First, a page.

The boss here seems to be an Italian version of Basil Fawlty. When I order my birra, his response is “just that, that’s all you want?”  I look around, and no-one else is eating… what’s the problem? So I reply “Si” … similarly, once I’m inside, and have my second birra, I look around me to note that, because there are just two people left inside, he’s clearing things away. It’s 6.30? He can’t be closing, is he? I get the feeling I’m being ushered out, so I finish my birra and make my way out. I think everyone else had the same idea; as I walk up the road, the next bar is full of all the same customers who’d been sitting outside my previous haunt with me. I see… I join them and after a further couple of birrrrra, it’s time I found somewhere to buy a bus ticket home. Mission: look for a black T in a white circle…

Ciao Ciao xx  

Lago Maggiore Express

This was what I’ve been most excited about in Italy. It starts with a train ride from Milan up to Arona on the southern shores of Lake Maggiore. From here, I take a fast train up the historic Simpola route to Domodossola, where I’ll pick up the Centovali mountain railway to wind its way across to Locarno in Switzerland. Finally, from Locarno I’ll pick up a boat to bring me back down the lake, hopping from one side to the other, with various stops along the way, and ending up back in Stresa.

Not quite awake, I’ve dragged myself out of bed at 6am for this. It better be good! I’m on the way up to Arona and convinced I’m going to fall asleep and miss my stop. We’re not due to leave for another 10 minutes. Over the aisle, a young Leonardo is traveling alone. He has his suitcase by his side in a group of four seats, and is looking out of the window at an older Signor on the platform, who appears to be talking to him. All Leonardo says is “Si si. Si si.” I’m guessing it’s his father or grandfather waving him off and worrying about him traveling alone. The words he’s mouthing from the platform are probably “ring when you get there” or “did you remember your toothbrush?” or “don’t tell your mum about the limoncella…”  Meanwhile Leonardo is nodding and saying “Si si” repeatedly, wishing the train would pull away…



When I wake up we’re approaching Sestro. So I know I haven’t over slept, but the next stop is mine so I’ll stay awake from here. I get off at Arona and buy my next ticket – to Domodoseydora. Given it’s a quick connection, I’m happy to just hang around the station. So I cross the road and get my first view of Lake Maggiore. Not the most scenic one, but a good opportunity to try out my camera. (For once, I’m not relying on my aging iPhone for photos). I even remembered to charge the battery, and ensure there were less than a few photos on it. So why then, when I try and snap the local wildlife, does it respond with “memory full” – what? This can only mean one thing… I open the side panel and yep, no memory card. Ah, but that’s ok *smiles smugly*  I have Vesper with me, and she has a memory card in her, right? Wrong – I took it out when Vesper came into the office this week (that’ll teach me to be security conscious). Damn. Right, my casual half hour just became a mad hunt for a shop which sells memory cards! Luckily enough, in the midst of market stalls, bakeries, cafes and gelateria, I find a mobile phone shop which also sells memory cards. How lucky is that? So I now have a camera, a ticket and a train to catch…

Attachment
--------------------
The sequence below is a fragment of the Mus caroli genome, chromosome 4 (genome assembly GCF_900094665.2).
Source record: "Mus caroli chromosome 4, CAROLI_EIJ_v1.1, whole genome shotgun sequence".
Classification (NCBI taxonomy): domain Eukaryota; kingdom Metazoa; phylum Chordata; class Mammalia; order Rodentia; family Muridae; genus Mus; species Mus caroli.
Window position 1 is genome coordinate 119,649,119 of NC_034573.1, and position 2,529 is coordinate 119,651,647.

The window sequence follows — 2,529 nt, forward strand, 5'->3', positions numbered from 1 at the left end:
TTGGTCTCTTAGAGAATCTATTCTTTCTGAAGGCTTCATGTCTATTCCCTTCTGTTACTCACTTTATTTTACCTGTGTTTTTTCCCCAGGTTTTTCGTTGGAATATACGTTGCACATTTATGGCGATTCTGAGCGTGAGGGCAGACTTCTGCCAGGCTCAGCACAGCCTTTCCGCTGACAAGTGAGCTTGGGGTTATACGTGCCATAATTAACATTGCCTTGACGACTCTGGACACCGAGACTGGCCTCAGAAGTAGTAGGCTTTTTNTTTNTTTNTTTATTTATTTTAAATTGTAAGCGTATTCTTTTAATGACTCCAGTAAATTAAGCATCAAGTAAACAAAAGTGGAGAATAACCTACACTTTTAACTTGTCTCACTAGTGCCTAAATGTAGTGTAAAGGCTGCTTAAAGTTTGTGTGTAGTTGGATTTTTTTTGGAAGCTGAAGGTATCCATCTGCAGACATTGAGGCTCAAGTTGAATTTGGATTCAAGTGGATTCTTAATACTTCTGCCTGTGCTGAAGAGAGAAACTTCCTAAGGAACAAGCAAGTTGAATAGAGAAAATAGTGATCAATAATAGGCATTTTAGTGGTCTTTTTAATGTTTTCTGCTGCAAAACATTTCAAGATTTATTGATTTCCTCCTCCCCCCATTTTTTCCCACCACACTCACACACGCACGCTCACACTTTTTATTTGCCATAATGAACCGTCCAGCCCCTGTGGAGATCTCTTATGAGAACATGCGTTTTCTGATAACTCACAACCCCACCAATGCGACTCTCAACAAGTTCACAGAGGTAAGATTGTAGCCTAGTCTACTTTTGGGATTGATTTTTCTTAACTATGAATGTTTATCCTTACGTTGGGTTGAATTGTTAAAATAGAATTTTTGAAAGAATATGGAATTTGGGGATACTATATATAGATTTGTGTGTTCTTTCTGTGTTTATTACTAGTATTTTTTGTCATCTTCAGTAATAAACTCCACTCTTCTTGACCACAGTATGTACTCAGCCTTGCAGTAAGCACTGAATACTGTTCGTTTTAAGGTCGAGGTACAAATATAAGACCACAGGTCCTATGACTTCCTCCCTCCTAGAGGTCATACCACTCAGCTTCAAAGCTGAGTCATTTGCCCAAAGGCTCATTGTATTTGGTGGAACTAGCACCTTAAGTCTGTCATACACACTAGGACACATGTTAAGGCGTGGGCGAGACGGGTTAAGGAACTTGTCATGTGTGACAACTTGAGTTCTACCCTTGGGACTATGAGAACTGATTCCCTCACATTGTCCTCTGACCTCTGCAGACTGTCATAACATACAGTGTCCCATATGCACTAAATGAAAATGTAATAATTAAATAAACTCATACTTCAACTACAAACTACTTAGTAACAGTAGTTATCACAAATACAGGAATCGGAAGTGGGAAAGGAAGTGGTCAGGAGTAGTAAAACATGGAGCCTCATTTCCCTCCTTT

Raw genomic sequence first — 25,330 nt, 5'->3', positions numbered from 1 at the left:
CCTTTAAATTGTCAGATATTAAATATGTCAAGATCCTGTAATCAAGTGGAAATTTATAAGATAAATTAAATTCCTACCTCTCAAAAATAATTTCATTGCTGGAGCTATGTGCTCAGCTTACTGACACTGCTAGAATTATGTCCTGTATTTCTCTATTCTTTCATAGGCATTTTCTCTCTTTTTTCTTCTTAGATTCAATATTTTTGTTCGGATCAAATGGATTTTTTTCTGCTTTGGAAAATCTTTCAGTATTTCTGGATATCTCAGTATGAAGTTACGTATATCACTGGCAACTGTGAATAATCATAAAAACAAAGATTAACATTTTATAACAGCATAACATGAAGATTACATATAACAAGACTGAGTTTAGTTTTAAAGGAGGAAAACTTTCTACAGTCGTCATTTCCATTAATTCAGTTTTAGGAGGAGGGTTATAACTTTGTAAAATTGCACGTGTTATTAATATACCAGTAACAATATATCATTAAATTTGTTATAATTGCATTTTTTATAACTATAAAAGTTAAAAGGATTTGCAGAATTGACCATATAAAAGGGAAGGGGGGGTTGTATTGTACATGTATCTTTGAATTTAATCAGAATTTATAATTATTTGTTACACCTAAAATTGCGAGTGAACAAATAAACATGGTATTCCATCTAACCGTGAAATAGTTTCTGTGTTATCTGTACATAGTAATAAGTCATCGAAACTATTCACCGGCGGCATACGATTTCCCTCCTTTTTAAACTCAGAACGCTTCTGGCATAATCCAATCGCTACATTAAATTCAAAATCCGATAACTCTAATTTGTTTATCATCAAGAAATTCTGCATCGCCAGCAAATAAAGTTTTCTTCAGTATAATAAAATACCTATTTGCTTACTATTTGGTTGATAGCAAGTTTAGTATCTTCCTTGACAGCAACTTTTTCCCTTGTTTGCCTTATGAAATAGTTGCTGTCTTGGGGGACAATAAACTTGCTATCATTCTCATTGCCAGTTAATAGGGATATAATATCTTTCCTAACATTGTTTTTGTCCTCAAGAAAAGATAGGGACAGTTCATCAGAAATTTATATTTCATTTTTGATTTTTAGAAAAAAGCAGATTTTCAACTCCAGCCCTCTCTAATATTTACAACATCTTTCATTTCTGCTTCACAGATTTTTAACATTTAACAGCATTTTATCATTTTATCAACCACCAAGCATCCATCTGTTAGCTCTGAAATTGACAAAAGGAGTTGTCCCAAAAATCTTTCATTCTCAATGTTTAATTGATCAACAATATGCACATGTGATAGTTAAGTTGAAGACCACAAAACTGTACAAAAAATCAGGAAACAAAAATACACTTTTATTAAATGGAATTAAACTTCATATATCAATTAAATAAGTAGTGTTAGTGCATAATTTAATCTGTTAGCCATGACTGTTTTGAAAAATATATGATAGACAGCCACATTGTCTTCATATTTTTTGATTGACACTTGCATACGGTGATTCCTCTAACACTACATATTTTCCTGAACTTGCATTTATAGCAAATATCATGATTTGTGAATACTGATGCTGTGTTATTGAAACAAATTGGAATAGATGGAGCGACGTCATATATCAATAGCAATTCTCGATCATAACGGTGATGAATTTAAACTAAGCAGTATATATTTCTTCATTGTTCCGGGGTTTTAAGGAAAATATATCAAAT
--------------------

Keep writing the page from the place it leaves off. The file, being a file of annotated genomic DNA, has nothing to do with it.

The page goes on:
Outside Milan, I’m now onto Italian time. So the Dingdongdoseydora train is late. If this was the UK, people would be looking at timetables, then checking then again five minutes later to check they hadn’t misread them, or looking at each other, wondering if their fellow passengers were concerned too (but saying nothing, of course).  But this is Italy, so without word or worry from the stazione staff to explain the lateness, my fellow passengers and I just sit and wait for the train to arrive. That is, with the exception of a lone traveling woman with a huge backpack, who bears a strange resemblance to Mary from Coronation Street. I keep my head down, but unfortunately she approaches me and starts speaking to me in more broken Italian than mine. Now this could work in my favour… a) it means I stand half a chance of understanding what she’s saying, and b) I can also claim not to understand a word of what she’s saying. This could be fun! But in a moment of weak empathy, when Mary simply points to the platform number 4 sign and says “scuzi, Domo……..?” I just nod and reply “si”. She’s happy, I’m safely assumed to be Italian, and my inability to speak much of the local lingo is safely still a secret.

We board the train and, with little to look at, I fall asleep again.

AN: I really have to stop this; I have a strange ability to sleep anywhere – standing up, during exams, in nightclubs – Bobo Lobo, I say no more.

Out of the window to the left, is much of the same housing as we saw coming out of Milan, but this time I’m sitting on the right. This is intentional; I figured we’re traveling up the left of the lake, so there should be more to see out of the right window. And I’m right – there’s the lake; not much going on, just lots of water, but it’s very pretty.

The water soon disappears from view, as we head up the valley towards Dingdongdoodah. And I’m joined in my four seat arrangement by an English couple. I keep very quiet; Jerry and Margo are apparently doing the same route as me, albeit with a different starting point and itinerary. They’re debating which stop to get off the train (interesting given that the train we’re on is terminating at the next stop – I opt not to tell them this, for fear of giving away my aforementioned success as appearing Italian). Margo pipes up with “well there’s no point stopping in Do-dah wotsit… (she clearly has the same problem as me in remembering what this place is called) …there’s nothing there except Benetton.” OK so now I’m thinking, have they given it a fair go, or is my rough guide about to get shot to pieces?